South African scientists say they have detected a new COVID-19 variant in small numbers and are working to understand its potential implications.
The variant - called B.1.1.529 - has a "very unusual constellation" of mutations, which are concerning because they could help it evade the body's immune response and make it more transmissible, scientists told reporters at a news conference on Thursday.
Early signs from diagnostic laboratories suggest the variant has rapidly increased in the most populated province of Gauteng and may already be present in the country's other eight provinces, they said.
In a regular daily update on confirmed cases countrywide, the National Institute for Communicable Diseases (NICD) later reported 2465 new COVID-19 infections, slightly less than double the previous day's infections.
The NICD did not attribute the latest resurgence to the new variant although some leading local scientists suspect it is the cause.
South Africa has confirmed about 100 specimens as B.1.1.529 but the variant has also been found in Botswana and Hong Kong, with the Hong Kong case a traveller from South Africa.
As many as 90 per cent of new cases in Gauteng could be B.1.1.529, scientists believe.
In other news:
"Although the data are limited, our experts are working overtime with all the established surveillance systems to understand the new variant and what the potential implications could be," South Africa's National Institute for Communicable Diseases said in a statement.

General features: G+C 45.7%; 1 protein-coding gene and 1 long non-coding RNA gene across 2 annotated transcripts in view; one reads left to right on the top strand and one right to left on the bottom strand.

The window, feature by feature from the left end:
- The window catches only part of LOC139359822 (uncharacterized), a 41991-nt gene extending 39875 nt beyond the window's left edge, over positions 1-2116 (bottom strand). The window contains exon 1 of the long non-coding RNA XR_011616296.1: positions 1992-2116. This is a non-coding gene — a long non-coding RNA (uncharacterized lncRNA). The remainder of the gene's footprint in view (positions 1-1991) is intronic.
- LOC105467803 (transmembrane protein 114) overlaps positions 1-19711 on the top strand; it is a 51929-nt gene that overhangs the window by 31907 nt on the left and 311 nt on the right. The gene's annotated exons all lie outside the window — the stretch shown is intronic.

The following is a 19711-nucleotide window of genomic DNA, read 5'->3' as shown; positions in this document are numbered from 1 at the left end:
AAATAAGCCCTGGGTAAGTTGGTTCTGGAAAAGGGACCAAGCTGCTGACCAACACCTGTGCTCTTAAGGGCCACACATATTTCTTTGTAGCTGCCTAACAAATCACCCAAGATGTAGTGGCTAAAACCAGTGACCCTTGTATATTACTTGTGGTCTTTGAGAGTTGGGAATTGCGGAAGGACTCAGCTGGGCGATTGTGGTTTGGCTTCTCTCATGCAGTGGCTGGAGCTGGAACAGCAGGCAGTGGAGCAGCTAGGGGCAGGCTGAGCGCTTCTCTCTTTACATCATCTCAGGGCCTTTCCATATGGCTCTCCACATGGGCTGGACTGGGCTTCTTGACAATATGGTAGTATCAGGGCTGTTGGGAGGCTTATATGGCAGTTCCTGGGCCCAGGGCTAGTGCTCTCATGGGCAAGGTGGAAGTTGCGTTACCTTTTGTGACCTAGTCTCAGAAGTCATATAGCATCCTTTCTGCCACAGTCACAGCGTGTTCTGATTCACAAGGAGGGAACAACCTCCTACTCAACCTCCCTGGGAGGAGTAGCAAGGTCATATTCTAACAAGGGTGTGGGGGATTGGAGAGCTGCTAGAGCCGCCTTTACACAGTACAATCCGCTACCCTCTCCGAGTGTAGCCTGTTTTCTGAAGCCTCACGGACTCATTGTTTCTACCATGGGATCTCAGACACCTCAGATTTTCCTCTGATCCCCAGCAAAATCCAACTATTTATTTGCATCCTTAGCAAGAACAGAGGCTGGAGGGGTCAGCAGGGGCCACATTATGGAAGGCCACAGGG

South Africa has requested an urgent sitting of a World Health Organisation (WHO) working group on virus evolution on Friday to discuss the new variant.
It will meet to assess the variant and may decide whether or not to give it a name from the Greek alphabet.
The new variant has a "constellation of new mutations," said Tulio de Oliveira, from the Network for Genomic Surveillance in South Africa, who has tracked the spread of the Delta variant in the country.
The "very high number of mutations is a concern for predicted immune evasion and transmissibility," de Oliveira said.
"This new variant has many, many more mutations," including more than 30 to the spike protein that affects transmissibility, he said.
"We can see that the variant is potentially spreading very fast. We do expect to start seeing pressure in the healthcare system in the next few days and weeks."
De Oliveira said that a team of scientists from seven South African universities is studying the variant.
They have 100 whole genomes of it and expect to have many more in the next few days, he said.
"We are concerned by the jump in evolution in this variant," he said.
The one piece of good news is that it can be detected by a PCR test, he said.
Health Minister Joe Phaahla said it was too early to say whether the government would impose tougher restrictions in response to the variant.
South Africa was the first country to detect the Beta variant last year.
Beta is one of only four labelled "of concern" by the WHO because there is evidence that it is more contagious and vaccines work less well against it.
The country detected another variant, C.1.2, earlier this year but it has not displaced the more common Delta variant and still only accounts for a small percentage of genomes sequenced in recent months.
- with Australian Associated Press
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